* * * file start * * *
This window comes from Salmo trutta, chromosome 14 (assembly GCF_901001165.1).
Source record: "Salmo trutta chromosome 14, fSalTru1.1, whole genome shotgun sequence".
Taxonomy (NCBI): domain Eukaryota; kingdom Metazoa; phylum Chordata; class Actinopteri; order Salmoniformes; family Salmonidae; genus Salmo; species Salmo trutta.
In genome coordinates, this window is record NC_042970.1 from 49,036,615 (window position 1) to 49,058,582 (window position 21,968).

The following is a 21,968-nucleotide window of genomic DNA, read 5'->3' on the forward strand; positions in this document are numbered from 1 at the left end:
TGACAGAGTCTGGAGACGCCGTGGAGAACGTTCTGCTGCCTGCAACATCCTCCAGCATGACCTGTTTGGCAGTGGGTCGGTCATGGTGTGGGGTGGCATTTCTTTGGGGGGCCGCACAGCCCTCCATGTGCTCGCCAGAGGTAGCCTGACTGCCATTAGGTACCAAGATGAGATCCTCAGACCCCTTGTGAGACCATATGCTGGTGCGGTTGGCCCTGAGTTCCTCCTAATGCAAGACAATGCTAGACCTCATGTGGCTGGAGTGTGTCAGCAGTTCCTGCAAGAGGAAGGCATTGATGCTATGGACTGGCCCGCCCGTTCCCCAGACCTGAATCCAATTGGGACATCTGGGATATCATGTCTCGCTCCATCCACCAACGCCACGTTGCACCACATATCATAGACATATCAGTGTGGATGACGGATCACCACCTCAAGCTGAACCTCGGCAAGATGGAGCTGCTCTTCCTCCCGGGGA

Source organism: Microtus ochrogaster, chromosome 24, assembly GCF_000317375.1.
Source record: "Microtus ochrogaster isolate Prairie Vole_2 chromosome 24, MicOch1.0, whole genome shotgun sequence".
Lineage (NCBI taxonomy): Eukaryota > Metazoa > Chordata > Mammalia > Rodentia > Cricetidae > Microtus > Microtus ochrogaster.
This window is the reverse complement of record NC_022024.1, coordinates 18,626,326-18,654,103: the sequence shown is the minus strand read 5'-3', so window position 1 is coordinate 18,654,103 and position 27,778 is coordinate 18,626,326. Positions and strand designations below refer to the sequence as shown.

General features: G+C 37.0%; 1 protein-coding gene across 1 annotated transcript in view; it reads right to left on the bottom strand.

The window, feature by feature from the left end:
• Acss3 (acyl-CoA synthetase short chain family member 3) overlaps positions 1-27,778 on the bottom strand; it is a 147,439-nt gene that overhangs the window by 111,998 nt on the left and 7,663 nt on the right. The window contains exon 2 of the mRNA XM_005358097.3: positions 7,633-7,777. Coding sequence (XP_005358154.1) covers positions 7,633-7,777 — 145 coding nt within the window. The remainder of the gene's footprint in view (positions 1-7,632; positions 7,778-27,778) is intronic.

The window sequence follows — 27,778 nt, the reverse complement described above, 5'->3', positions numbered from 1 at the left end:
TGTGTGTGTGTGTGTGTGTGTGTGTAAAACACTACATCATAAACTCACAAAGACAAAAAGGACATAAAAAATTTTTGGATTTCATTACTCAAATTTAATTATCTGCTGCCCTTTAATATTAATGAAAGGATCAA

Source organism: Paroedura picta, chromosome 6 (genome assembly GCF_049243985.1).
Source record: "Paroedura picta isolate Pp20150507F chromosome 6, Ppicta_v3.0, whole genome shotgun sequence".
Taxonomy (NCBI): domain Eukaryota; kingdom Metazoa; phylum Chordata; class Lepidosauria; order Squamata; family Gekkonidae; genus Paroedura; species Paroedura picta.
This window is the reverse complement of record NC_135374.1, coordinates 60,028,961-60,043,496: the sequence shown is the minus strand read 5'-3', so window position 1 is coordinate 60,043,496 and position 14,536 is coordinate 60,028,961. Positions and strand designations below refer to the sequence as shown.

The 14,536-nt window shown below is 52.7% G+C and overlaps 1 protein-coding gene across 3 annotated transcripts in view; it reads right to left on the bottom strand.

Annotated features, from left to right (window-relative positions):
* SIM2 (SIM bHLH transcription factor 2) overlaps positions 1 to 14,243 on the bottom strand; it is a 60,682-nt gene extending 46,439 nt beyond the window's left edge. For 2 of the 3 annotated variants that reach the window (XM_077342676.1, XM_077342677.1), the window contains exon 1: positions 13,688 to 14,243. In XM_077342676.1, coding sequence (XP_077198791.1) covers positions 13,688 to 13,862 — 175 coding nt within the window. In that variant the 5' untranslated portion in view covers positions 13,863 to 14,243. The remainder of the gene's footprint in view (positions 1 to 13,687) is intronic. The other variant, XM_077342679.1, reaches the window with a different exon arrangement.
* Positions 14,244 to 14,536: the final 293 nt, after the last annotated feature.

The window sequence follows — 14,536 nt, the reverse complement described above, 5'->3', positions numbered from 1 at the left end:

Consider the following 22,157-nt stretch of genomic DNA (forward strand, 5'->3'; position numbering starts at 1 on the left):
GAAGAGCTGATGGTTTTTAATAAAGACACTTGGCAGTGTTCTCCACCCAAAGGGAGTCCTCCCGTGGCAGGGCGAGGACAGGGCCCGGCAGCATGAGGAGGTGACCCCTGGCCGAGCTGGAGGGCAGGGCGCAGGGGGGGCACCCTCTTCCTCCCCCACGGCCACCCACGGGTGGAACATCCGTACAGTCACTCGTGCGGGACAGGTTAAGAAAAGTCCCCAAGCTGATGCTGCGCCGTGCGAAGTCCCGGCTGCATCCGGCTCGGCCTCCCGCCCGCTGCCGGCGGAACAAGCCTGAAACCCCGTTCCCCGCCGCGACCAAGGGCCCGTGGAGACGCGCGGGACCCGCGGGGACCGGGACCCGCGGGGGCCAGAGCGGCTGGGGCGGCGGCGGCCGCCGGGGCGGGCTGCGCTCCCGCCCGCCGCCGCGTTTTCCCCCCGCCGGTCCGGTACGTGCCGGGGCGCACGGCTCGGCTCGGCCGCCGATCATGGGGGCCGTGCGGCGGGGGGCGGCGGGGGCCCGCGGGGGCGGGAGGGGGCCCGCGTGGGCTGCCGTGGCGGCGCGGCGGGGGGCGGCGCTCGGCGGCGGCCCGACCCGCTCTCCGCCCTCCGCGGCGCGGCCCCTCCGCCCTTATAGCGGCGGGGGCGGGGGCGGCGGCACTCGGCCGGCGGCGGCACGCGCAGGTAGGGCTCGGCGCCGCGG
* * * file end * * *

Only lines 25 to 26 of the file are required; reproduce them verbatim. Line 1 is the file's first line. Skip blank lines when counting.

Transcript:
Consider the following 22,157-nt stretch of genomic DNA (forward strand, 5'->3'; position numbering starts at 1 on the left):
GAAGAGCTGATGGTTTTTAATAAAGACACTTGGCAGTGTTCTCCACCCAAAGGGAGTCCTCCCGTGGCAGGGCGAGGACAGGGCCCGGCAGCATGAGGAGGTGACCCCTGGCCGAGCTGGAGGGCAGGGCGCAGGGGGGGCACCCTCTTCCTCCCCCACGGCCACCCACGGGTGGAACATCCGTACAGTCACTCGTGCGGGACAGGTTAAGAAAAGTCCCCAAGCTGATGCTGCGCCGTGCGAAGTCCCGGCTGCATCCGGCTCGGCCTCCCGCCCGCTGCCGGCGGAACAAGCCTGAAACCCCGTTCCCCGCCGCGACCAAGGGCCCGTGGAGACGCGCGGGACCCGCGGGGACCGGGACCCGCGGGGGCCAGAGCGGCTGGGGCGGCGGCGGCCGCCGGGGCGGGCTGCGCTCCCGCCCGCCGCCGCGTTTTCCCCCCGCCGGTCCGGTACGTGCCGGGGCGCACGGCTCGGCTCGGCCGCCGATCATGGGGGCCGTGCGGCGGGGGGCGGCGGGGGCCCGCGGGGGCGGGAGGGGGCCCGCGTGGGCTGCCGTGGCGGCGCGGCGGGGGGCGGCGCTCGGCGGCGGCCCGACCCGCTCTCCGCCCTCCGCGGCGCGGCCCCTCCGCCCTTATAGCGGCGGGGGCGGGGGCGGCGGCACTCGGCCGGCGGCGGCACGCGCAGGTAGGGCTCGGCGCCGCGG